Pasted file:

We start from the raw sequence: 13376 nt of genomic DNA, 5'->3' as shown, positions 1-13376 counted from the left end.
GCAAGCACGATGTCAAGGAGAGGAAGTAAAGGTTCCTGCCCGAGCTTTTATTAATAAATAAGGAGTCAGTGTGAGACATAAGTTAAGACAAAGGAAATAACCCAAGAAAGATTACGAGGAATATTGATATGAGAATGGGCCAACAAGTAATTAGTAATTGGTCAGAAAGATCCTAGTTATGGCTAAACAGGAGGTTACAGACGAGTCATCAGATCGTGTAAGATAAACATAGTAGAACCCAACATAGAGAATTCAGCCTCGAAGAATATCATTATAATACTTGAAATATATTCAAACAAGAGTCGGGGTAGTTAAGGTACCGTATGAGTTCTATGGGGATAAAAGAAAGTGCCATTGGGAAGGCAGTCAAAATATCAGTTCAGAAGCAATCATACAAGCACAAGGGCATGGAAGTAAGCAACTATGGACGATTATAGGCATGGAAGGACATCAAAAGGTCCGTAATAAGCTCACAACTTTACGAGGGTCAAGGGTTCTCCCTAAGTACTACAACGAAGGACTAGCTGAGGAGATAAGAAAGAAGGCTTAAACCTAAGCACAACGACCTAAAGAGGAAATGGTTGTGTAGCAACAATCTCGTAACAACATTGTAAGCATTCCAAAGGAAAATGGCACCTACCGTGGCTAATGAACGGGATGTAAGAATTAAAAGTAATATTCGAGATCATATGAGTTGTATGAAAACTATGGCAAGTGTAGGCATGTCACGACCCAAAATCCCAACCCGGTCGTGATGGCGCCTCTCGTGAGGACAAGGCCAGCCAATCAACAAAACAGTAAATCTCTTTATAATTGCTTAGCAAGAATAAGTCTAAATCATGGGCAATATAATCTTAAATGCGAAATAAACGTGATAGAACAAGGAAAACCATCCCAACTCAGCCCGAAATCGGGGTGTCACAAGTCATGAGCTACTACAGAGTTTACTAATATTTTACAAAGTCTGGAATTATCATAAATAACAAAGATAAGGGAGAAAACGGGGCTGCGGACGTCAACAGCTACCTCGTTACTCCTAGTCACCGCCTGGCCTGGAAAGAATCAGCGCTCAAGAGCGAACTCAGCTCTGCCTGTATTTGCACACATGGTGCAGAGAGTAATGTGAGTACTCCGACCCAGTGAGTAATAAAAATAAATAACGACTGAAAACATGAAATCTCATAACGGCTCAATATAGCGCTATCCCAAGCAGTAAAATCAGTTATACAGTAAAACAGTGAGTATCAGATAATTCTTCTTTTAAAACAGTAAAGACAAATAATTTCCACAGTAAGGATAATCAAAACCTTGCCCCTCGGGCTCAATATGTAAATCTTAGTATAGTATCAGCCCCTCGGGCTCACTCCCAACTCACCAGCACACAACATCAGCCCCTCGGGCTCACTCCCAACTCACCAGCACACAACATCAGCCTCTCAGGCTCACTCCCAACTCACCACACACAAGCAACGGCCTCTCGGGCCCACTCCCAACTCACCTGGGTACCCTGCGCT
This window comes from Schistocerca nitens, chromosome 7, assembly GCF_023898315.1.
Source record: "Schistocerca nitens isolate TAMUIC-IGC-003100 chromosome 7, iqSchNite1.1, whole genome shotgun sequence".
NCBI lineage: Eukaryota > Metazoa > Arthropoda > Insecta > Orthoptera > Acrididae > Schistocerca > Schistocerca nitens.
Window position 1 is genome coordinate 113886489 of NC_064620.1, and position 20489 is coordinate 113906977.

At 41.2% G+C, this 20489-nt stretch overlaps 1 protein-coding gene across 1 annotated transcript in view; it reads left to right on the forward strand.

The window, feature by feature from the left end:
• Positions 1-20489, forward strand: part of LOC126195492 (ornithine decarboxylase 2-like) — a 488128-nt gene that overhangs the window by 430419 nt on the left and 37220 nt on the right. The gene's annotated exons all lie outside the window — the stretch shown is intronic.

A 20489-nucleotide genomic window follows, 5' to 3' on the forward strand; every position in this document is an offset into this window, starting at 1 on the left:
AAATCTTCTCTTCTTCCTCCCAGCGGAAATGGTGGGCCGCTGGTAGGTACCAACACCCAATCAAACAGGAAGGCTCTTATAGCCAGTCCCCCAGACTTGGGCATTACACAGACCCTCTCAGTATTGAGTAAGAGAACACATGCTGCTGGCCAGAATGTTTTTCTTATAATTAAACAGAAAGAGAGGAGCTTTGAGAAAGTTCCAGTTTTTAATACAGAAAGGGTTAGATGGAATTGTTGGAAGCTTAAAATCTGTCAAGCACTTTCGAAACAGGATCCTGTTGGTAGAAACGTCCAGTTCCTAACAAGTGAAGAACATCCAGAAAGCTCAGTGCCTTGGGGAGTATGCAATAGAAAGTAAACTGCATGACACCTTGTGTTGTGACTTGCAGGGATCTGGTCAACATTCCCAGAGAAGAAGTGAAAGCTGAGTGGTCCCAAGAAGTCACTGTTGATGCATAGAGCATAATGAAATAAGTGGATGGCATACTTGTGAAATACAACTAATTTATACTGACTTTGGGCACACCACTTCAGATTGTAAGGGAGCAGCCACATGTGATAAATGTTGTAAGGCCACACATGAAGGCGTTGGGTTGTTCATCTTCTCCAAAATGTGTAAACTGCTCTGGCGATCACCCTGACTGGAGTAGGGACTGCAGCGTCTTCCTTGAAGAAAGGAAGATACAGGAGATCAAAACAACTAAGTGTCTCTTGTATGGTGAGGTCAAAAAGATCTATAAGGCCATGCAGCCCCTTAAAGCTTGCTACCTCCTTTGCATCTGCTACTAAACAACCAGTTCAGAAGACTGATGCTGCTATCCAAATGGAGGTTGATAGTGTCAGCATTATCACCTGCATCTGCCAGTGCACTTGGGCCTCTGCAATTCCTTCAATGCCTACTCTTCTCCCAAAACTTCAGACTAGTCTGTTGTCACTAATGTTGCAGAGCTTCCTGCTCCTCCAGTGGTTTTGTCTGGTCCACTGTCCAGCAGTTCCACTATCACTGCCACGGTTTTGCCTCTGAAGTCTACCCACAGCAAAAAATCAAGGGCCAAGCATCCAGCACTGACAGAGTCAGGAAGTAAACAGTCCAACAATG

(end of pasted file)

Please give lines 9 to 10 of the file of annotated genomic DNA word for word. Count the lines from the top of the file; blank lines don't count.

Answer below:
• Positions 1-20489, forward strand: part of LOC126195492 (ornithine decarboxylase 2-like) — a 488128-nt gene that overhangs the window by 430419 nt on the left and 37220 nt on the right. The gene's annotated exons all lie outside the window — the stretch shown is intronic.

A 20489-nucleotide genomic window follows, 5' to 3' on the forward strand; every position in this document is an offset into this window, starting at 1 on the left: